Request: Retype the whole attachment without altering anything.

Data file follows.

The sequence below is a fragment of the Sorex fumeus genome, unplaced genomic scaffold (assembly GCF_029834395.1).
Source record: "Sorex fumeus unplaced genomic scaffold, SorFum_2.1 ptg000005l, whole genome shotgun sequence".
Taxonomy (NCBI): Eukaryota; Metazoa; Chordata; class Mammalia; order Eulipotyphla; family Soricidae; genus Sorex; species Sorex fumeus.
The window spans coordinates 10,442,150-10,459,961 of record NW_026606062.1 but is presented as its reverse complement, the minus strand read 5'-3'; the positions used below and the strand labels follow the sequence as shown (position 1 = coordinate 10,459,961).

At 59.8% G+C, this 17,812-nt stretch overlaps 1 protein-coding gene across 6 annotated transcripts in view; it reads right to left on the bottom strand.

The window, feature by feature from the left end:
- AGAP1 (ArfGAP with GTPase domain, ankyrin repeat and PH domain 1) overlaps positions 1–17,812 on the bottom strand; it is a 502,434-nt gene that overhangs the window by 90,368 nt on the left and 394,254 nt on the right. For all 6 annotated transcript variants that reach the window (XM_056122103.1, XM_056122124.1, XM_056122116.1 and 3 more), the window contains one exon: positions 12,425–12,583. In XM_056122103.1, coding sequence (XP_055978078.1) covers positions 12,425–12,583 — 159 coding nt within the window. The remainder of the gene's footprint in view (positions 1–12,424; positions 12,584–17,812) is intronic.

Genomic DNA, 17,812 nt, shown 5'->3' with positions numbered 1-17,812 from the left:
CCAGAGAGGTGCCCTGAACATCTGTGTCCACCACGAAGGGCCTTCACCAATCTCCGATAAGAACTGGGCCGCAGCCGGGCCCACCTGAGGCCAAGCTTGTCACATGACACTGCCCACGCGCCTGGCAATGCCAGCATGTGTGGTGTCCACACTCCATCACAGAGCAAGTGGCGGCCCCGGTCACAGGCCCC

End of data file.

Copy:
The sequence below is a fragment of the Sorex fumeus genome, unplaced genomic scaffold (assembly GCF_029834395.1).
Source record: "Sorex fumeus unplaced genomic scaffold, SorFum_2.1 ptg000005l, whole genome shotgun sequence".
Taxonomy (NCBI): Eukaryota; Metazoa; Chordata; class Mammalia; order Eulipotyphla; family Soricidae; genus Sorex; species Sorex fumeus.
The window spans coordinates 10,442,150-10,459,961 of record NW_026606062.1 but is presented as its reverse complement, the minus strand read 5'-3'; the positions used below and the strand labels follow the sequence as shown (position 1 = coordinate 10,459,961).

At 59.8% G+C, this 17,812-nt stretch overlaps 1 protein-coding gene across 6 annotated transcripts in view; it reads right to left on the bottom strand.

The window, feature by feature from the left end:
- AGAP1 (ArfGAP with GTPase domain, ankyrin repeat and PH domain 1) overlaps positions 1–17,812 on the bottom strand; it is a 502,434-nt gene that overhangs the window by 90,368 nt on the left and 394,254 nt on the right. For all 6 annotated transcript variants that reach the window (XM_056122103.1, XM_056122124.1, XM_056122116.1 and 3 more), the window contains one exon: positions 12,425–12,583. In XM_056122103.1, coding sequence (XP_055978078.1) covers positions 12,425–12,583 — 159 coding nt within the window. The remainder of the gene's footprint in view (positions 1–12,424; positions 12,584–17,812) is intronic.

Genomic DNA, 17,812 nt, shown 5'->3' with positions numbered 1-17,812 from the left:
CCAGAGAGGTGCCCTGAACATCTGTGTCCACCACGAAGGGCCTTCACCAATCTCCGATAAGAACTGGGCCGCAGCCGGGCCCACCTGAGGCCAAGCTTGTCACATGACACTGCCCACGCGCCTGGCAATGCCAGCATGTGTGGTGTCCACACTCCATCACAGAGCAAGTGGCGGCCCCGGTCACAGGCCCC